It’s been a long road to the release of Oíche, the debut album from Fears, otherwise known as Constance Kane. Her ethereal releases had found connections around her bases in Dubiln, Belfast and London, but it was the album build-up and indeed lockdown where things ramped up. Oíche is the first full length release on Tulle, an independent record label for underrepresented voices in music co-founded by Keane last year.
For Fears, it’s been a work that’s been in the making for five years. It’s a deeply personal and often introspective record, born from trauma, loss, recovery and family. On Oíche, Fears is open and vulnerable, sharing personal moments and memories on Instagram from those five years before the album’s release last week. Fears’ voice sings out from the dark of considered electronics and pools of reverb.
With the subject matter of Fears’ songs so deeply entwined in the album and the music, we asked Fears to break down each track on Oíche below.
This song was written and recorded in the music room of St Patrick’s Mental Health facility in Dublin in 2017. I wrote it at a time when my feelings about a traumatic situation were quite confused, and it’s interesting for me to look back on it now and see how much has changed; both literally and emotionally. It was recorded using my MacBook built-in microphone and written in around 30 minutes.
‘Bones’ is the first track I wrote following this trauma that describes the feeling of reclaiming my space. I had moved to London a few months before writing it, and was feeling stable in my mind and body. The idea of being able to trust my bones to hold myself up and carry me through the things that make life interesting – both good and bad – is what inspired this song.
‘daze’ was written in 2016, and it discusses the internal challenge of loving someone while knowing they’re not telling you the truth. There’s a lot of internal conflict in the song, as it describes a want to rest and settle, at a time when revelations keep appearing.
This track is about trying to escape someone/something that will not give you room to breathe. I tried to capture the feeling of desperately trying to rebuild yourself and your life, while something will not let you go. It’s a song about feeling exhausted and trapped but still determined to succeed.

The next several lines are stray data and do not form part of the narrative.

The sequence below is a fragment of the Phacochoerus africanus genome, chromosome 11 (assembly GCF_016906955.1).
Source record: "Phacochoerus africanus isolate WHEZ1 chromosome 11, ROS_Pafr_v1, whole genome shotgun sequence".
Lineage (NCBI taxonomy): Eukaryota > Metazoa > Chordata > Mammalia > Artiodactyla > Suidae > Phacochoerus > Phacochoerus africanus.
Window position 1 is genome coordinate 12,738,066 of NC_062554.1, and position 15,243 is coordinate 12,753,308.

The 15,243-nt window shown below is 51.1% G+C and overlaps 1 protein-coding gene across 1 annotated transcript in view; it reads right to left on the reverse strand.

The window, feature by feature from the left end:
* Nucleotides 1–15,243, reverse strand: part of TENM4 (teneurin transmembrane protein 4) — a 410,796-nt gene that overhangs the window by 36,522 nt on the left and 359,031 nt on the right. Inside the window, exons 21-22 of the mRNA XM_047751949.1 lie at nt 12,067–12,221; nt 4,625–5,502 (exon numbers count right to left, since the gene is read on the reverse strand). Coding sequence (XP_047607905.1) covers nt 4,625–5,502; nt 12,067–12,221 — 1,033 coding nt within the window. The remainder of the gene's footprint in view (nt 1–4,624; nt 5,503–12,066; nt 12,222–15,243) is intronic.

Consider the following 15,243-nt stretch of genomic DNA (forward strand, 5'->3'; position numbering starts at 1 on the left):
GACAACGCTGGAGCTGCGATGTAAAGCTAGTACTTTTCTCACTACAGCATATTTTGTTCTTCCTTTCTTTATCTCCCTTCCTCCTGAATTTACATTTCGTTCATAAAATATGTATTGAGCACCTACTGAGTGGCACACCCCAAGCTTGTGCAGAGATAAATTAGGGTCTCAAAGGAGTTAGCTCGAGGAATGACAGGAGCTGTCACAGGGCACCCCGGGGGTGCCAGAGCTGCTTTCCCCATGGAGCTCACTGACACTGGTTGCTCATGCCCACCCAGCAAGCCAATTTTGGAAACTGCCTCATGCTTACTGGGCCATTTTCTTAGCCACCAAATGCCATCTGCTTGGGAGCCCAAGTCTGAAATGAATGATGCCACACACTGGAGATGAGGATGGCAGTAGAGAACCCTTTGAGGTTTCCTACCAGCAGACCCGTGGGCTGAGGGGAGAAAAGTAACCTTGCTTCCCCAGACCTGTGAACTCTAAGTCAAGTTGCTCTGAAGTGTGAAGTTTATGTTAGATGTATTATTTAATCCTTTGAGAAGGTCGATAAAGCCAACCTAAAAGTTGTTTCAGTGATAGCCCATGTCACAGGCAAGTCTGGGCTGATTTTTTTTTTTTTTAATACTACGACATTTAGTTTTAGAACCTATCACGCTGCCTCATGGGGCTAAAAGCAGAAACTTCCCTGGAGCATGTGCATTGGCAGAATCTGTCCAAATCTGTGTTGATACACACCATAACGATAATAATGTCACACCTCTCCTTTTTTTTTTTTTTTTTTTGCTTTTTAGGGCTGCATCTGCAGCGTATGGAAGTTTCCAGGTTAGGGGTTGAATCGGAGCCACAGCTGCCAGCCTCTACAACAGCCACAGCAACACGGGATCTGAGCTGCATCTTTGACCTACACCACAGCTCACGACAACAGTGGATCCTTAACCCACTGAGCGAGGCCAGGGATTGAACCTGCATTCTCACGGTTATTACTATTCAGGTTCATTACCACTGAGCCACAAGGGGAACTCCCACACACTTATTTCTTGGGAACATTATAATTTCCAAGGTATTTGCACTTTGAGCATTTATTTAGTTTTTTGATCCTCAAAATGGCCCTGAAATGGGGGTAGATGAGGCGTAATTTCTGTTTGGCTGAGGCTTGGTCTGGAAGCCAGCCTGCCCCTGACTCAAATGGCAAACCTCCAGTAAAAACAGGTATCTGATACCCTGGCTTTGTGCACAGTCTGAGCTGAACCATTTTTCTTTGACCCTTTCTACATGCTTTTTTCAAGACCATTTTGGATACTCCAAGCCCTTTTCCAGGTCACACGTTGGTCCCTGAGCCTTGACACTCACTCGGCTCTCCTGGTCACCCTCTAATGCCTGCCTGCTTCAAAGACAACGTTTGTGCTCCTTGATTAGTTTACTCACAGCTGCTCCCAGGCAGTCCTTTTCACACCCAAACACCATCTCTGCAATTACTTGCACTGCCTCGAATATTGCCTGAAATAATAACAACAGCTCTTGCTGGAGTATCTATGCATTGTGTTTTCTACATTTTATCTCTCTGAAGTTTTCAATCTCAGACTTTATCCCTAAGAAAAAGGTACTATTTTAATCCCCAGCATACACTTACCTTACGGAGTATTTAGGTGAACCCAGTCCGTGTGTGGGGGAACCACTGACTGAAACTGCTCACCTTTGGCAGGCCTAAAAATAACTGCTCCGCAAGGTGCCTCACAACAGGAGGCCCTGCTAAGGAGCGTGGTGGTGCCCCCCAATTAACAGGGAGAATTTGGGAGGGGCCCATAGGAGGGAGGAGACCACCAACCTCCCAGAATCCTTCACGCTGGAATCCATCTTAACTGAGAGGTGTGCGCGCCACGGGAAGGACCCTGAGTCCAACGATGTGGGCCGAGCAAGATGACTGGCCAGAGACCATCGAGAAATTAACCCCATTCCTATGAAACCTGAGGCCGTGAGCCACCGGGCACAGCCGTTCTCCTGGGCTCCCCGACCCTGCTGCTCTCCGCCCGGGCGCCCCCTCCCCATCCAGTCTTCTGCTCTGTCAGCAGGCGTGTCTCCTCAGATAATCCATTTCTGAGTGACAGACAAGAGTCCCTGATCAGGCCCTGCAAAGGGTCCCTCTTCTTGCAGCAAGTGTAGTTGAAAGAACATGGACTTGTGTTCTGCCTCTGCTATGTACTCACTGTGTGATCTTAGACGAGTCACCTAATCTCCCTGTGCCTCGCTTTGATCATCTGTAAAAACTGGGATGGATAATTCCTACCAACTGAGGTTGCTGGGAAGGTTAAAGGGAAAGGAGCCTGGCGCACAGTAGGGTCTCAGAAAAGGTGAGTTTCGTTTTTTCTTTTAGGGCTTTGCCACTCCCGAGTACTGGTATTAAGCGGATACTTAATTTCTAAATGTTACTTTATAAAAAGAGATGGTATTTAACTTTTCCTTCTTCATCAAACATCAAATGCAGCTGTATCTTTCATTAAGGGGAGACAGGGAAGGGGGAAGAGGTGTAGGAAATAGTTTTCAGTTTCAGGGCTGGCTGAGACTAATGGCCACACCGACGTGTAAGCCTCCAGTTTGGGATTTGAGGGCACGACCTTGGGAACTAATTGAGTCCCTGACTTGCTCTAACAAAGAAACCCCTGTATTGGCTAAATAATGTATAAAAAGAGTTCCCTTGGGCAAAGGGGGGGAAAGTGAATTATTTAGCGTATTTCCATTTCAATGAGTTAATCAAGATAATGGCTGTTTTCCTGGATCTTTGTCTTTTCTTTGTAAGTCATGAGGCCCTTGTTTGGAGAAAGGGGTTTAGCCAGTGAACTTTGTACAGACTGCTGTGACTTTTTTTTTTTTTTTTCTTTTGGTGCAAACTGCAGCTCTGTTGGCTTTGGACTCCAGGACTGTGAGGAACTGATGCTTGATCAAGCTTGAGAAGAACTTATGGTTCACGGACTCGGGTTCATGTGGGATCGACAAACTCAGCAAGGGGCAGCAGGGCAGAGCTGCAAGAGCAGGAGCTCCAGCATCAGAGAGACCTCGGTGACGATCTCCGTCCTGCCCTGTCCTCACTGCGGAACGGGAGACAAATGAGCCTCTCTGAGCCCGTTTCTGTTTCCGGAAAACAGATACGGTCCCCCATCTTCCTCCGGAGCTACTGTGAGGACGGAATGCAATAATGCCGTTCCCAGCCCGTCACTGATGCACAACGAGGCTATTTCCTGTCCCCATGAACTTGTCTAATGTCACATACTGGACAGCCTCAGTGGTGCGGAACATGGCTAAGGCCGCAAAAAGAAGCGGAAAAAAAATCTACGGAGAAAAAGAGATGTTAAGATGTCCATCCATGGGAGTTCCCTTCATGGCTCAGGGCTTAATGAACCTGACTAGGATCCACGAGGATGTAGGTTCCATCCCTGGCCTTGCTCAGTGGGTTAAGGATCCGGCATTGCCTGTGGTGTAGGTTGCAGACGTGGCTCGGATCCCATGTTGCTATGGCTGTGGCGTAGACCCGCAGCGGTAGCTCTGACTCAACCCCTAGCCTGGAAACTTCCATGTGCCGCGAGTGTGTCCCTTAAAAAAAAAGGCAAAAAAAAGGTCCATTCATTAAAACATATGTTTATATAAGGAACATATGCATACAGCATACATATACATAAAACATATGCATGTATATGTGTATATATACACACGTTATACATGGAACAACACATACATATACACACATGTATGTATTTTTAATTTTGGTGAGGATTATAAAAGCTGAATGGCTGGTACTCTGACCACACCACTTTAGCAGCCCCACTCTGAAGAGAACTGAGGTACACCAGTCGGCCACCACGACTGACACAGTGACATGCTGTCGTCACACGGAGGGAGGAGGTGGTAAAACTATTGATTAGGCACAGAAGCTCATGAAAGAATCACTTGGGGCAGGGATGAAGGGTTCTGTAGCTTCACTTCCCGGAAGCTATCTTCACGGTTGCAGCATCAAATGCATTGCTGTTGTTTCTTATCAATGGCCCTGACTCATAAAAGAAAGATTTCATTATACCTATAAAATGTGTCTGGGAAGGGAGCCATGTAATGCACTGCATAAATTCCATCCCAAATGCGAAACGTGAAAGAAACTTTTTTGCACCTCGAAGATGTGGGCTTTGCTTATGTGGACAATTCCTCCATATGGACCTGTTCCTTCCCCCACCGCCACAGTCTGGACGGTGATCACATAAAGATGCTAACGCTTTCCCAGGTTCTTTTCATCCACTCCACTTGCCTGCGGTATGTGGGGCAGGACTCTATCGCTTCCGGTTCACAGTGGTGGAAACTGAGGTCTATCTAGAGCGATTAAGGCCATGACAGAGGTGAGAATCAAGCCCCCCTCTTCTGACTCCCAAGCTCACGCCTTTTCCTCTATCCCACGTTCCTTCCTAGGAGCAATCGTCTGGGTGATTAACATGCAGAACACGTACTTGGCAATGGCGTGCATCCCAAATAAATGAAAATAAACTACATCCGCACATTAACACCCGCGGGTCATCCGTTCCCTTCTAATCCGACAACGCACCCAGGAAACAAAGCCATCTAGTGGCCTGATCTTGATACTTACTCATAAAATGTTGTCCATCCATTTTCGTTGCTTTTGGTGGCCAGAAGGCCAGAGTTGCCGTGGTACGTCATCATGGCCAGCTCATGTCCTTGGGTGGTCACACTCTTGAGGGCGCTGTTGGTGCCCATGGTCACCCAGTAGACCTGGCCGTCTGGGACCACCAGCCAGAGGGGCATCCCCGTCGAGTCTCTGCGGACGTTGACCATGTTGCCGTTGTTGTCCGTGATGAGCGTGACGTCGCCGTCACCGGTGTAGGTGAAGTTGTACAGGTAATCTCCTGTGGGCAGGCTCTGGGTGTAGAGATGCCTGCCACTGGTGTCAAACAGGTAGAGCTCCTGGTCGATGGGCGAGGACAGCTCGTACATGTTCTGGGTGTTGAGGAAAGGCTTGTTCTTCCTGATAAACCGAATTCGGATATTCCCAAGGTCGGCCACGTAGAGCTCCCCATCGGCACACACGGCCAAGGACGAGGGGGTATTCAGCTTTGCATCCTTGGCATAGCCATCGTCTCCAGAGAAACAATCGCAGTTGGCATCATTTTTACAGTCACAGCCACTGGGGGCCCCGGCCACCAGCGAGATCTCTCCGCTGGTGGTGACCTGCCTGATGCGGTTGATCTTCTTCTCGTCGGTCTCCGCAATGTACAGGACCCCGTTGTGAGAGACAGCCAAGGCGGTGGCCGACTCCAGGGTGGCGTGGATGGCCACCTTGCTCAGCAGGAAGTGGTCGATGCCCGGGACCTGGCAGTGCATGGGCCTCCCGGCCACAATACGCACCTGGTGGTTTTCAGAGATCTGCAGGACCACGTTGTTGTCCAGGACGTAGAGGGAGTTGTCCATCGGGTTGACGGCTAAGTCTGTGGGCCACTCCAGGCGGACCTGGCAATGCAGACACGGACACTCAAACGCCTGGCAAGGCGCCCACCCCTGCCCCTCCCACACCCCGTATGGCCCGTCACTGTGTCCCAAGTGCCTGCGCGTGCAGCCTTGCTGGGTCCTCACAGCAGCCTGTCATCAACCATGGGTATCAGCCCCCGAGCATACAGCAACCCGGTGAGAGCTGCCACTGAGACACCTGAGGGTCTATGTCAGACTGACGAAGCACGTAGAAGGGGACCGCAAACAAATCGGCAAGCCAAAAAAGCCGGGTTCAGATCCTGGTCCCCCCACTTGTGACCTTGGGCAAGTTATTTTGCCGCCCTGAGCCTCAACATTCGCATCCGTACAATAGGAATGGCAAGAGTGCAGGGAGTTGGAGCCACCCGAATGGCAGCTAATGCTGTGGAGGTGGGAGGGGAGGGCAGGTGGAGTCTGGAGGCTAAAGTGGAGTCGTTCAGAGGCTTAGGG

This is another track that was written pre-breakdown. It chronicles the stage of abuse where one blames themselves, and sees that it is only them that is the problem in a situation. Listening back, I hear myself drowning in confusion as to why I can’t control my feelings.
‘dents’ is a lullaby to myself. I wrote it in 2020, during lockdown, when back in my childhood bedroom, remembering how unwell I was in that physical space a few years beforehand. When I got back to Ireland from London, I had to quarantine for 14 days in the small room, looking at the walls that have seen a lot of stages of unravelling and recovery. Spending concentrated time with my family, who cared for me so much during that time, brought up feelings of guilt I still have about putting them through everything. But this time was very healing for me. The track is about me forgiving myself for that, and trying to come to an understanding that people go through periods of darkness in life, and there will be a time when I can care for others in those situations.
This is a recording I made of my late Nana, Brighid, and my sister Kate, taken in her back garden after my Granda had passed away. We were very close up until her death in 2018. She had dementia which impacted her short term memory, so talking about her early life became incredibly important for her sense of identity. I love this recording because you can hear her sense of humour and personality, as well as details about her family history. I see this recording as an intro to ‘tonnta’.
‘Tonnta’ is the Irish word for waves. This track is about loving someone with dementia, and the experience of being hit by each stage of the disease progressing, like being hit by waves. As you get used to one level of decline, another change happens, and it can be quite difficult to stay above water. My Nana retained her personality until the end of her life, which is something I feel incredibly lucky for. The second half of the song – “Bím buartha faoina dtonnta” means “I worry about their waves”, as in the waves of dementia people experience. She is the person who taught me to sew when I was a child, and was incredibly fashionable, so that is why I made all the dresses for the music video. The artwork is a photo of her in 1974, which inspired the video.
‘Blood’ was written in 2016, and discusses the idea of what it means to be related to people. I was exploring the idea of family, and at what point you draw the line of maintaining relationships based solely on the idea of family.
This track is my follow up song to ‘h_always’, written two years after its release. It looks back on my internal growth over that time, acknowledging that recovery from trauma is not a straight road. ‘two_’ is also a thank you to my family, who have been incredibly supportive. This song is giving myself a hug. A lot of the time people talk about “self-love” and how important that is, but ‘two_’ is more of a journey to self-acceptance, and acceptance of life and what it brings.